How Do Ultrasonic Sensors Work?
Ultrasonics refers to signals that are above the human hearing span (>20 kHz). There are several types of Ultrasonic transducers. Industrial Ultrasonic sensors that measure through air generally transmit between 30 KHz and 500 KHz. As the ultrasonic frequency increases, the rate of attenuation increases. Thus, low-frequency sensors (30–80 kHz) are more effective for long range, while high-frequency sensors are more effective for short range. Higher frequency sensors (80–500 kHz) also reduce the ringing-decay, which allows for a shorter minimum detection range.
Most ultrasonic sensors for testing purposes, such as for non-destructive (NDT) testing, transmit at higher frequencies and generally between 1 MHz and 10 MHz. Ultrasonic sensors for medical ultrasound applications are also higher and transmit generally in the 1 MHz – 20 MHz range for imaging purposes, and below 2 MHz for therapeutic purposes.
Industrial ultrasonic sensors that transmit through air in the range of 30 KHz to 300 KHz are used wherever non-contact distance measurement is desirable. These types of ultrasonic sensors (sometimes called ultrasonic transducers) measure the distance to or the presence of a target object by sending a sound pulse, above the range of human hearing (ultrasonic), toward the target and then measuring the time it takes the sound echo to return. Knowing the speed of sound, the sensor determines the distance of the target and sets its outputs accordingly. If temperature changes or fluctuations are present, some ultrasonic sensors can automatically apply an offset scaling for temperature compensation. Applications fall into three general categories:
- Tank Level – liquids & solids in open and closed tanks
- Water Monitoring – Managing for conservation, efficiency, and safety
- Water Management – Water level in streams, canals, channels, and ponds
- Liquid Flow – Measuring liquid height in flumes, weirs, and channels to calculate volumetric flow of water and eluents
- Flood & Tsunami Warnings – Level of streams and bodies of water to warn communities
- Fuel Monitoring – For inventory of fuel, usage, theft
Distance Ranging & Dimensional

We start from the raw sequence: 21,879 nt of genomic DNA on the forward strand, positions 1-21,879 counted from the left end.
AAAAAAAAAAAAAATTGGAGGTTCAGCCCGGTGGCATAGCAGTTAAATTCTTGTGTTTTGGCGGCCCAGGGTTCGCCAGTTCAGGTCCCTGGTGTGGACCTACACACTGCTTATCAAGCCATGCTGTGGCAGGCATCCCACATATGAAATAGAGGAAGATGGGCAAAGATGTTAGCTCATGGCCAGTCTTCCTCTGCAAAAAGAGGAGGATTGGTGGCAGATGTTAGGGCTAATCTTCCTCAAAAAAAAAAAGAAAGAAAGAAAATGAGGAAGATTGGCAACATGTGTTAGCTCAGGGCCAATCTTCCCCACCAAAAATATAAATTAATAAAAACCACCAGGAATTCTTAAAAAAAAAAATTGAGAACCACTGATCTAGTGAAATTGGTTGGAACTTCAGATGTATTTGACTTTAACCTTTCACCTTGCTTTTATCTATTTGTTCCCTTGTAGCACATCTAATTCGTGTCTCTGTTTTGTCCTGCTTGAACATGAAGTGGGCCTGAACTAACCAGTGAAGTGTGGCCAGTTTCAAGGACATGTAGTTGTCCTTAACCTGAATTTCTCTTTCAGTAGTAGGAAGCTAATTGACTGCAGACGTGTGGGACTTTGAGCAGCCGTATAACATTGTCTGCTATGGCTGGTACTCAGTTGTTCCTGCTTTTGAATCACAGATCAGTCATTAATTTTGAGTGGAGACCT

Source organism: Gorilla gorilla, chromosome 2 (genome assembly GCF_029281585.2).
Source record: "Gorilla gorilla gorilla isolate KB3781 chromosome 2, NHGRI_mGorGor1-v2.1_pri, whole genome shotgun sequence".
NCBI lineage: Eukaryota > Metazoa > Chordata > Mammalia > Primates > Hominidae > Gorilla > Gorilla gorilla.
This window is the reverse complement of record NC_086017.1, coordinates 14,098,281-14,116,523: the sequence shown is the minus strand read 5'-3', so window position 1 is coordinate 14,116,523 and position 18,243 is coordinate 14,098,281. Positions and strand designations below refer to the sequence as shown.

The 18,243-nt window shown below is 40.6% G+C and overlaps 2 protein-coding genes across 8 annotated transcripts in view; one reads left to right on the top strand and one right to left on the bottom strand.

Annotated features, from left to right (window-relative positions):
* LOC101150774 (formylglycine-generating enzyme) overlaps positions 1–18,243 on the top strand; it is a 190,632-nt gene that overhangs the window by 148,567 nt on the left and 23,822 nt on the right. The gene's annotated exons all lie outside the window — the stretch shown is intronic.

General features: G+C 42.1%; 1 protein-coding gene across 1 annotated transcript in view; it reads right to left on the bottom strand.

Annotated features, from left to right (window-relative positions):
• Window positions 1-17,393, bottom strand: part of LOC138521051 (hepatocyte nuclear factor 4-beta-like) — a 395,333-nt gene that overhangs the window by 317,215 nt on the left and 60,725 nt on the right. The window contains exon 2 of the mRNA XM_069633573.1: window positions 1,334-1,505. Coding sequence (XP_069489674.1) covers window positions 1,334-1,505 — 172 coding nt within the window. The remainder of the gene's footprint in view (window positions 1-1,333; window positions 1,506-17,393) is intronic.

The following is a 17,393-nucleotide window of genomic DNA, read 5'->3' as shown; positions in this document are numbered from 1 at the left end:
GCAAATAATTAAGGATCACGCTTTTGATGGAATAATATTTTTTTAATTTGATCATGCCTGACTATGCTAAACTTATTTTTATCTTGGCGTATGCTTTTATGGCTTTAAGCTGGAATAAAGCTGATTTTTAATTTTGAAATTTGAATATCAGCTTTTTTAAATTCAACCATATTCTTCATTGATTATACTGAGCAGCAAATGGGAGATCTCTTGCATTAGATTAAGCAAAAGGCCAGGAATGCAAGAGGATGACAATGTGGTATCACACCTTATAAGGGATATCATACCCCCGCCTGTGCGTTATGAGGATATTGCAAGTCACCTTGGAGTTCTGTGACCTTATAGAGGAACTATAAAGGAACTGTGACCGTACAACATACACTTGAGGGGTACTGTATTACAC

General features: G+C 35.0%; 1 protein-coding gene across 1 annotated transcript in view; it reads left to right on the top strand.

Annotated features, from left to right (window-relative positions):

- Roll Diameter – Paper, film or foil to identify web tension, amount on a roll
- Loop Control – measuring the free loop of material as it is being moved from one machine to another to prevent breakage
- Height & Size – Objects such as boxes, containers, etc.
- Position feedback – The position of an object can be used in a closed loop system to maintain or control position
Object Detection or Proximity Detection
- Objects can be detected for security, counting, inventory or robotic obstacle avoidance. People can be detected at kiosks or determined to be approaching or leaving. Targets can be monitored over the full sensor range or restricted within user-defined distance ranges
- For longer range applications for detection, presence, or absence of objects or materials, obstacle avoidance, etc.
Industrial ultrasonic sensors will detect both large and small targets, including liquids, solids and granular materials. The size, shape and orientation of the target will affect the maximum distance at which it can be detected, and the sensor is not affected by optical characteristics such as color, reflectivity, transparency, or opaqueness.
How Are Ultrasonic Sensors Used?
Need to know how much diesel fuel is in the tank, how high the water level is under the bridge, or whether the chicken feed will last longer than the chickens? Do you want to ensure the proper amount of water is fed to crops, monitor for theft or a spill from a tank? Is turning on a pump to refill a tank, or start a motor when the level gets to a certain point, or trigger an alarm? Ultrasonic sensors are used in these and hundreds of more applications.
Ultrasonic sensors will detect both large and small targets, including liquids, solids and granular materials. They are used with electrically noisy machinery including motor drives and other electrical and electromechanical controls. Non-contact ultrasonic sensors have distinct advantages in challenging environments where corrosive, scaling, coating, or dirty materials are likely to negatively impact the performance and maintenance costs of contact sensors. Non-contact ultrasonic sensors are also desirable where the material being measured cannot be corrupted by contact with any measuring device.